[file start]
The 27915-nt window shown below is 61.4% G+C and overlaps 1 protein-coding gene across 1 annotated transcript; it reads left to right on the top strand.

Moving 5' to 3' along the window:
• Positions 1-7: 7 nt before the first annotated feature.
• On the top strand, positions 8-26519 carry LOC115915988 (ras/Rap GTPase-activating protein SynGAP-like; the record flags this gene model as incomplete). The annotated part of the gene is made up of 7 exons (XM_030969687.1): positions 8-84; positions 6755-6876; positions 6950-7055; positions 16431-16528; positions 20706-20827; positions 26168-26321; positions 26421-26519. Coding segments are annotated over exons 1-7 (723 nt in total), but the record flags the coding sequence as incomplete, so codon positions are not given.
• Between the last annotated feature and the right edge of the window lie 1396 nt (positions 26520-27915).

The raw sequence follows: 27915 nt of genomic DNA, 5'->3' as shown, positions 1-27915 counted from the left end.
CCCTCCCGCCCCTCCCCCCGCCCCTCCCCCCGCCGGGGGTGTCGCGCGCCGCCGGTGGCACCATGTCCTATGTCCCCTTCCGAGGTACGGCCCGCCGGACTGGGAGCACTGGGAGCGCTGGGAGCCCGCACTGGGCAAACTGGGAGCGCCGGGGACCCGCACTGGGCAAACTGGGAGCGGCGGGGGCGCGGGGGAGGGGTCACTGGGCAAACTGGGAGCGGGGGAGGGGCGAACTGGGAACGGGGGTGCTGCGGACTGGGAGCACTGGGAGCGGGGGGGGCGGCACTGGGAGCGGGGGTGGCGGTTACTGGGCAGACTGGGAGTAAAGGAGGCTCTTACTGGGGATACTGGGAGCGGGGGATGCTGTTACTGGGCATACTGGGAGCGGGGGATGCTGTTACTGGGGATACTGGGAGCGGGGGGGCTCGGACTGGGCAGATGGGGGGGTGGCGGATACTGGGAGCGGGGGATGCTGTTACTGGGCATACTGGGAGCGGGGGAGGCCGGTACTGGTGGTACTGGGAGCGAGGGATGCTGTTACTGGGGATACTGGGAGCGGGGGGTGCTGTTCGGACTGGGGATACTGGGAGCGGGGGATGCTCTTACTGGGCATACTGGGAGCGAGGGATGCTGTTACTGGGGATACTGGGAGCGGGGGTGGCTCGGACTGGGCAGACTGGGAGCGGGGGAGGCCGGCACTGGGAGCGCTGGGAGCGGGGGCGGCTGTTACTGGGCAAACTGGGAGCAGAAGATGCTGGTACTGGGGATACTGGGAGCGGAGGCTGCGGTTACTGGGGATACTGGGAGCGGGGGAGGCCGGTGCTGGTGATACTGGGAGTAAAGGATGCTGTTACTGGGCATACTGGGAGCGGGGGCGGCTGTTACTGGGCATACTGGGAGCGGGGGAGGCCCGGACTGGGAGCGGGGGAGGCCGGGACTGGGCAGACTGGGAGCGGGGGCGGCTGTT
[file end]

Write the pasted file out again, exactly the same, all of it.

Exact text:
The 27915-nt window shown below is 61.4% G+C and overlaps 1 protein-coding gene across 1 annotated transcript; it reads left to right on the top strand.

Moving 5' to 3' along the window:
• Positions 1-7: 7 nt before the first annotated feature.
• On the top strand, positions 8-26519 carry LOC115915988 (ras/Rap GTPase-activating protein SynGAP-like; the record flags this gene model as incomplete). The annotated part of the gene is made up of 7 exons (XM_030969687.1): positions 8-84; positions 6755-6876; positions 6950-7055; positions 16431-16528; positions 20706-20827; positions 26168-26321; positions 26421-26519. Coding segments are annotated over exons 1-7 (723 nt in total), but the record flags the coding sequence as incomplete, so codon positions are not given.
• Between the last annotated feature and the right edge of the window lie 1396 nt (positions 26520-27915).

The raw sequence follows: 27915 nt of genomic DNA, 5'->3' as shown, positions 1-27915 counted from the left end.
CCCTCCCGCCCCTCCCCCCGCCCCTCCCCCCGCCGGGGGTGTCGCGCGCCGCCGGTGGCACCATGTCCTATGTCCCCTTCCGAGGTACGGCCCGCCGGACTGGGAGCACTGGGAGCGCTGGGAGCCCGCACTGGGCAAACTGGGAGCGCCGGGGACCCGCACTGGGCAAACTGGGAGCGGCGGGGGCGCGGGGGAGGGGTCACTGGGCAAACTGGGAGCGGGGGAGGGGCGAACTGGGAACGGGGGTGCTGCGGACTGGGAGCACTGGGAGCGGGGGGGGCGGCACTGGGAGCGGGGGTGGCGGTTACTGGGCAGACTGGGAGTAAAGGAGGCTCTTACTGGGGATACTGGGAGCGGGGGATGCTGTTACTGGGCATACTGGGAGCGGGGGATGCTGTTACTGGGGATACTGGGAGCGGGGGGGCTCGGACTGGGCAGATGGGGGGGTGGCGGATACTGGGAGCGGGGGATGCTGTTACTGGGCATACTGGGAGCGGGGGAGGCCGGTACTGGTGGTACTGGGAGCGAGGGATGCTGTTACTGGGGATACTGGGAGCGGGGGGTGCTGTTCGGACTGGGGATACTGGGAGCGGGGGATGCTCTTACTGGGCATACTGGGAGCGAGGGATGCTGTTACTGGGGATACTGGGAGCGGGGGTGGCTCGGACTGGGCAGACTGGGAGCGGGGGAGGCCGGCACTGGGAGCGCTGGGAGCGGGGGCGGCTGTTACTGGGCAAACTGGGAGCAGAAGATGCTGGTACTGGGGATACTGGGAGCGGAGGCTGCGGTTACTGGGGATACTGGGAGCGGGGGAGGCCGGTGCTGGTGATACTGGGAGTAAAGGATGCTGTTACTGGGCATACTGGGAGCGGGGGCGGCTGTTACTGGGCATACTGGGAGCGGGGGAGGCCCGGACTGGGAGCGGGGGAGGCCGGGACTGGGCAGACTGGGAGCGGGGGCGGCTGTT